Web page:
Complicated Intimacy

People who research such things say that somewhere around 1 in 4 women and 1 in 6 men have been sexually abused in some way. And then there are many who received distorted messages about intimacy as they were growing up, or who became caught up in unhealthy sexual relationships. Those experiences have long-lasting consequences. When so much of your past complicates intimacy it seems a miracle for any marriage to be sexually functional.

Our unconscious and conscious ideas about sex and intimacy develop early. And popular media and the pornography industry distort our perceptions exponentially. Sex can become synonymous with control, pain, shame, manipulation, pressure to perform, weakness, violation, power, powerlessness, contamination, selfishness, being dirty, exploitation, and much more.

How far we have fallen!

God designed sexual intimacy to be beautiful, bonding, restoring, safe, exhilarating, satisfying, unselfish, holy, and deeply meaningful. It’s a picture of how He designed the relationship between Him and us to be. Is it any wonder the enemy has worked so hard to mess up this aspect of our humanness?

When a Christian man and woman get married, or when a married person becomes a Christian, the baggage around sex doesn’t magically disappear. But even when your past complicates intimacy, there is hope. As with any aspect of our brokenness, God has the answer. It’s an answer that takes conscious investment on our part.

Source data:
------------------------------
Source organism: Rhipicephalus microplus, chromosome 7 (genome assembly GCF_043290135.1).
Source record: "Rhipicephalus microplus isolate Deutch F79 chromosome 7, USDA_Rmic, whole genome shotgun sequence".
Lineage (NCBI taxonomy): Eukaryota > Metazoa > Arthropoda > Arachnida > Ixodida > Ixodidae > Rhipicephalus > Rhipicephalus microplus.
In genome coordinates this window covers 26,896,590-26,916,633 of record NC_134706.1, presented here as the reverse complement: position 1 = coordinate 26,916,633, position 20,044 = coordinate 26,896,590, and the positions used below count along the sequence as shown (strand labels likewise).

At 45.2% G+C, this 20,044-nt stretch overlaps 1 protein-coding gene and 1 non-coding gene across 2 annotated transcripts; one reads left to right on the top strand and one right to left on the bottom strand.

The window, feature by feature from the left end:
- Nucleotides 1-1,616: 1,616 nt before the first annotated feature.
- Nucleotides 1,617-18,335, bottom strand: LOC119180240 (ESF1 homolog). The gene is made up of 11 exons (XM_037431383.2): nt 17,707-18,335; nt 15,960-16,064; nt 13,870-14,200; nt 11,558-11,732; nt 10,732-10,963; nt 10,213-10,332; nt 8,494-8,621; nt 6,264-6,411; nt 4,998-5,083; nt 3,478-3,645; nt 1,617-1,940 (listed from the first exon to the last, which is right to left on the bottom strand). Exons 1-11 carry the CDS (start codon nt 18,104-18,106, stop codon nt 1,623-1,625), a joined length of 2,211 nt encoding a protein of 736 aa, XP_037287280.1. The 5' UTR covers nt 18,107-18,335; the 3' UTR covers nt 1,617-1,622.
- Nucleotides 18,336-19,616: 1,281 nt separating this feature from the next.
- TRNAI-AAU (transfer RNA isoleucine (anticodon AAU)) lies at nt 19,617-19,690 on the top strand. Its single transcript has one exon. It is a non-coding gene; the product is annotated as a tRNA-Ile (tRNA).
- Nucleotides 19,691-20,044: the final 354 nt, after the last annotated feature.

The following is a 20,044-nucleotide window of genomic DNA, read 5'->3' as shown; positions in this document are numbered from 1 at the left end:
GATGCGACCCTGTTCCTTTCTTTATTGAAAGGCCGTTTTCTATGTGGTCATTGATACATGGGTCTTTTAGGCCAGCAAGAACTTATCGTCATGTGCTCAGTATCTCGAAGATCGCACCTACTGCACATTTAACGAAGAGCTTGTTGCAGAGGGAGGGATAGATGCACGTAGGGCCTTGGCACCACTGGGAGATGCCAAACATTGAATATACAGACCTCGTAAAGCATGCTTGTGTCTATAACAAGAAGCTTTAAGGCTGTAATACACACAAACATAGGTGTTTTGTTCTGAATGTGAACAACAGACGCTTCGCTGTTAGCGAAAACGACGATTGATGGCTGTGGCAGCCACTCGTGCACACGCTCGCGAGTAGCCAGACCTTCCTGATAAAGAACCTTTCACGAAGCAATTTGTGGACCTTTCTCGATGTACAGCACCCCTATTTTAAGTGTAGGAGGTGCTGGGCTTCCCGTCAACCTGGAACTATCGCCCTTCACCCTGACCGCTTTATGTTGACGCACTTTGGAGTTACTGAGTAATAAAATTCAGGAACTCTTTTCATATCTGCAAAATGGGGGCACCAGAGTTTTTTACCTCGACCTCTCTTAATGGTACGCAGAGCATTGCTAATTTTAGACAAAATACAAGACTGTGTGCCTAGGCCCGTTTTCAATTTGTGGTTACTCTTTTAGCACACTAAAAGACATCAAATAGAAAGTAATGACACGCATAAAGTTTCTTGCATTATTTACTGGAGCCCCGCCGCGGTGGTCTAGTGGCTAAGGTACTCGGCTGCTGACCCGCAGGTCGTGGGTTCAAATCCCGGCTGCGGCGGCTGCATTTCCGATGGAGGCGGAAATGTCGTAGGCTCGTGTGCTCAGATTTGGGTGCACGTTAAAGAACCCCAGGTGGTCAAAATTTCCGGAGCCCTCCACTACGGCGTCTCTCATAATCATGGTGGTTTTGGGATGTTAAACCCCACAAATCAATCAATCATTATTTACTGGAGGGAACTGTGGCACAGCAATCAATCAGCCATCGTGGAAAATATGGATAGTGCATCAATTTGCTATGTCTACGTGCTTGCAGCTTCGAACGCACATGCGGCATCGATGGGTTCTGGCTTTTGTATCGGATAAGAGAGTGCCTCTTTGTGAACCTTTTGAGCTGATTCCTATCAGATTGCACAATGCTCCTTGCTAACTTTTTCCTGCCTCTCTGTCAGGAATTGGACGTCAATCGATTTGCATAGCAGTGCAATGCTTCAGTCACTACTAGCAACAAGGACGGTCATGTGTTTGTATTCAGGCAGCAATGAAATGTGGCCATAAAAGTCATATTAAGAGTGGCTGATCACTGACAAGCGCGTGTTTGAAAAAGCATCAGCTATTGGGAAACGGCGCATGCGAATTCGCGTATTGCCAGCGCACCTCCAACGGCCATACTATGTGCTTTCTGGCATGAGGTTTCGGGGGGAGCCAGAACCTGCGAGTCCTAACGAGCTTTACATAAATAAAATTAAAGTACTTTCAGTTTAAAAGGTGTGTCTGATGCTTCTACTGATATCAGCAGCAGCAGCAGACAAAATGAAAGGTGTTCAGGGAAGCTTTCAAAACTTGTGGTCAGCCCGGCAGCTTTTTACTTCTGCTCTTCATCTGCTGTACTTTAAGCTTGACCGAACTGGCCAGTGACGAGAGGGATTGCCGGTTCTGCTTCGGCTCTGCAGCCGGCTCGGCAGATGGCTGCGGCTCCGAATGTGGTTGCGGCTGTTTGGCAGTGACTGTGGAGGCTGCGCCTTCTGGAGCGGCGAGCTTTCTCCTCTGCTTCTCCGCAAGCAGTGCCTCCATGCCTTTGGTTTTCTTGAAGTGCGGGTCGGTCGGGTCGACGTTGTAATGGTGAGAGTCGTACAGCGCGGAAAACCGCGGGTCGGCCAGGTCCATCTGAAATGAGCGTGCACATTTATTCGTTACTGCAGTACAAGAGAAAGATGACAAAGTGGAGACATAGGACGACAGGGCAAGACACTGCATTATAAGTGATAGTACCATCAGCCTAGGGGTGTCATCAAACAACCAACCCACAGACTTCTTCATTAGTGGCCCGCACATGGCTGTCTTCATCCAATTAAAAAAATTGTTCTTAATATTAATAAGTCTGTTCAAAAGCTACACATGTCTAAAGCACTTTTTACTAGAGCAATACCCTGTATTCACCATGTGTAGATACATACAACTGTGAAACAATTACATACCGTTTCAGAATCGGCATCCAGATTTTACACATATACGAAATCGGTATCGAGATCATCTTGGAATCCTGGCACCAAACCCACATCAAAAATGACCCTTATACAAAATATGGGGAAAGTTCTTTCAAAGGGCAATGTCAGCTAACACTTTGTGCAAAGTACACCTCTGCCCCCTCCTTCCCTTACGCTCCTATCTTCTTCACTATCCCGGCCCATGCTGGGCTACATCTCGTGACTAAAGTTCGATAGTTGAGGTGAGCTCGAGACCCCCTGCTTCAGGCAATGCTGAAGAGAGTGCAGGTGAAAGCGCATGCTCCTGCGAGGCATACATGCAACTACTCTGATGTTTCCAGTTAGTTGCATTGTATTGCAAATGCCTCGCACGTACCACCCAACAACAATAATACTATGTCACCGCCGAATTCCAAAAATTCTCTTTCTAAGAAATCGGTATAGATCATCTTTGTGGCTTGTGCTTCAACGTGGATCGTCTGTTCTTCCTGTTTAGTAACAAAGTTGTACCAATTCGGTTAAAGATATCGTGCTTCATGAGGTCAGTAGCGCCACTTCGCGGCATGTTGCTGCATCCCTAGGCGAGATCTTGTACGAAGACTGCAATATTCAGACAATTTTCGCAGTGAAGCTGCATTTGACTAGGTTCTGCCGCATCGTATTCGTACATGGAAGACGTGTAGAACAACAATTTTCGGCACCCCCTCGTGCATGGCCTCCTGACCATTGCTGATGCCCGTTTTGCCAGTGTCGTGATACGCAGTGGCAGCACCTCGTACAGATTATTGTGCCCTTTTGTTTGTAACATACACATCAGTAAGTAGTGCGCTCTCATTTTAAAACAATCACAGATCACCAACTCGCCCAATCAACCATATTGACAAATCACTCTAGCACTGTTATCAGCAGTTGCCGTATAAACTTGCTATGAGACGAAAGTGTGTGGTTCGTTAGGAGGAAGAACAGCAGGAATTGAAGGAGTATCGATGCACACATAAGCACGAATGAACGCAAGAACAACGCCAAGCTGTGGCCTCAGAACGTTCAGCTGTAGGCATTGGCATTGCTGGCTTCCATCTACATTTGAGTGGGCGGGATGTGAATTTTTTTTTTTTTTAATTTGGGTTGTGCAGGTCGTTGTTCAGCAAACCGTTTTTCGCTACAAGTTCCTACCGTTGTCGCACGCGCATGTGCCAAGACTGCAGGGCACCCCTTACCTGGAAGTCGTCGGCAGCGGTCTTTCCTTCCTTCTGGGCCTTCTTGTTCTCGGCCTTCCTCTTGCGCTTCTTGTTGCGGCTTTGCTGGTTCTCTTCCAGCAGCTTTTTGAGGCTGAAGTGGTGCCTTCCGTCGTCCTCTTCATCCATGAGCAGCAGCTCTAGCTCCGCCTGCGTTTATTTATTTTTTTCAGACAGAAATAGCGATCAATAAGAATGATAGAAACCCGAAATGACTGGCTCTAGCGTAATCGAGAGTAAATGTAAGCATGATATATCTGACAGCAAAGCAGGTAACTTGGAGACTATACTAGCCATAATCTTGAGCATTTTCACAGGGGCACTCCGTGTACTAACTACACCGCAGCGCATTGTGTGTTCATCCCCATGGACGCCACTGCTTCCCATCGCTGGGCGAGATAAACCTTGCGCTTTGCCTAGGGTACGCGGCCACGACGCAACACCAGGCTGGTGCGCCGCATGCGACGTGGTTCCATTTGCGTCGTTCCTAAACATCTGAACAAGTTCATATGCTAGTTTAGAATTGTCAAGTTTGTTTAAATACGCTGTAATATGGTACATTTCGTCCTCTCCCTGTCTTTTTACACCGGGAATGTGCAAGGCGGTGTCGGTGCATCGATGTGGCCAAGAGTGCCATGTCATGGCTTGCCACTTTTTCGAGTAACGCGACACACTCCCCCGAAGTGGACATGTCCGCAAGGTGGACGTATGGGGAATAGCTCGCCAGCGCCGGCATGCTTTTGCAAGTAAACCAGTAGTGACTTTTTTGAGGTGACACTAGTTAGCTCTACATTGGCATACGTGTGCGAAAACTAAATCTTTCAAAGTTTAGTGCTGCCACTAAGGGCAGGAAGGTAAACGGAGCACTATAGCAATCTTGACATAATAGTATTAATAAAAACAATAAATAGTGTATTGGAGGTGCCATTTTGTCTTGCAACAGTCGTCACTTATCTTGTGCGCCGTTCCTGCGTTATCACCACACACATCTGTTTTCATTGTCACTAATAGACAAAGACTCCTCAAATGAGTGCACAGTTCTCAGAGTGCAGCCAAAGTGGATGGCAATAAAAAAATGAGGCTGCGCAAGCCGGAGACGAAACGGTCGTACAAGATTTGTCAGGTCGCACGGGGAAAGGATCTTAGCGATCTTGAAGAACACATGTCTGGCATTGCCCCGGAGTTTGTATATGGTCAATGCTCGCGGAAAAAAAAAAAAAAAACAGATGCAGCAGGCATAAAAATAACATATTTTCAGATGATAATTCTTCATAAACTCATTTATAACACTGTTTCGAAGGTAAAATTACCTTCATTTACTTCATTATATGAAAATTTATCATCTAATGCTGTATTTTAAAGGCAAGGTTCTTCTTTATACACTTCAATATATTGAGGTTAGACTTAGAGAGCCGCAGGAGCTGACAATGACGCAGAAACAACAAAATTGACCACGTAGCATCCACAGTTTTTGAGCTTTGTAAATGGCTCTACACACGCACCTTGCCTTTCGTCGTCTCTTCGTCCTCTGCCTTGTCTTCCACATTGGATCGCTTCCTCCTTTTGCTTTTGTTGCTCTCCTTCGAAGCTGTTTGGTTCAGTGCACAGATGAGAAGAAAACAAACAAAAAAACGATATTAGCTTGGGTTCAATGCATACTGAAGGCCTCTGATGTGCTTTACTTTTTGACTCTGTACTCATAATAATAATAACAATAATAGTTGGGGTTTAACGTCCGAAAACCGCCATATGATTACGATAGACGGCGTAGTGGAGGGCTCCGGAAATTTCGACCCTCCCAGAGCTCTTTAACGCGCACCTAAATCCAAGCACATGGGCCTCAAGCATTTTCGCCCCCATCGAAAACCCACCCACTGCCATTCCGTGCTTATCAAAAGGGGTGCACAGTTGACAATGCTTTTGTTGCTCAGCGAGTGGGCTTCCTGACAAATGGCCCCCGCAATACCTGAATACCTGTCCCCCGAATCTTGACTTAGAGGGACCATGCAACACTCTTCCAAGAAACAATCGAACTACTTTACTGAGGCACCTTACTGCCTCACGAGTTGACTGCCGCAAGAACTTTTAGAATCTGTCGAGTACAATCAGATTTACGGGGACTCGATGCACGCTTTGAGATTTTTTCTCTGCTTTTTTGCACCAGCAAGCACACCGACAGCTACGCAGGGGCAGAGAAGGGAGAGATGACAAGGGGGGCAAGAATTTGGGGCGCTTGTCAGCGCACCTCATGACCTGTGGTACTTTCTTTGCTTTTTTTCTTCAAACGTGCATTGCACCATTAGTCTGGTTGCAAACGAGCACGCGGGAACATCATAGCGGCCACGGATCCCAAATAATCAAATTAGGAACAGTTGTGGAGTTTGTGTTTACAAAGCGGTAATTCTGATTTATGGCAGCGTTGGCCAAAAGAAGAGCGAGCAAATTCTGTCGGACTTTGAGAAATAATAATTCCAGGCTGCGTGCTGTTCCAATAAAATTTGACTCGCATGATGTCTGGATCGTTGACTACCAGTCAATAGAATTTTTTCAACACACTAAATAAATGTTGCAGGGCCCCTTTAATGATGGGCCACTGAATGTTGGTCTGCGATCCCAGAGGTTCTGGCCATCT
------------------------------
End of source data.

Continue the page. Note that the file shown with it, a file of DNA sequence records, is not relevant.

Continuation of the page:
That answer is something I learned personally, and you can too.

My Own Story

I grew up with plenty of baggage around sex. When I was 48 years old God brought a wonderful loving husband into my life. But before Al and I were married, and even with my medical training, I was afraid of physical intimacy. I was mature enough to know this was something I would have to address if our marriage was to be healthy.

During the months prior to getting married I invested a great deal of prayer, time, and energy in preparation. God had already brought me an amazing degree of maturity and healing, but I revisited that journey thoughtfully. I prayerfully and repeatedly sought to be certain I was following God’s leading and not my emotions.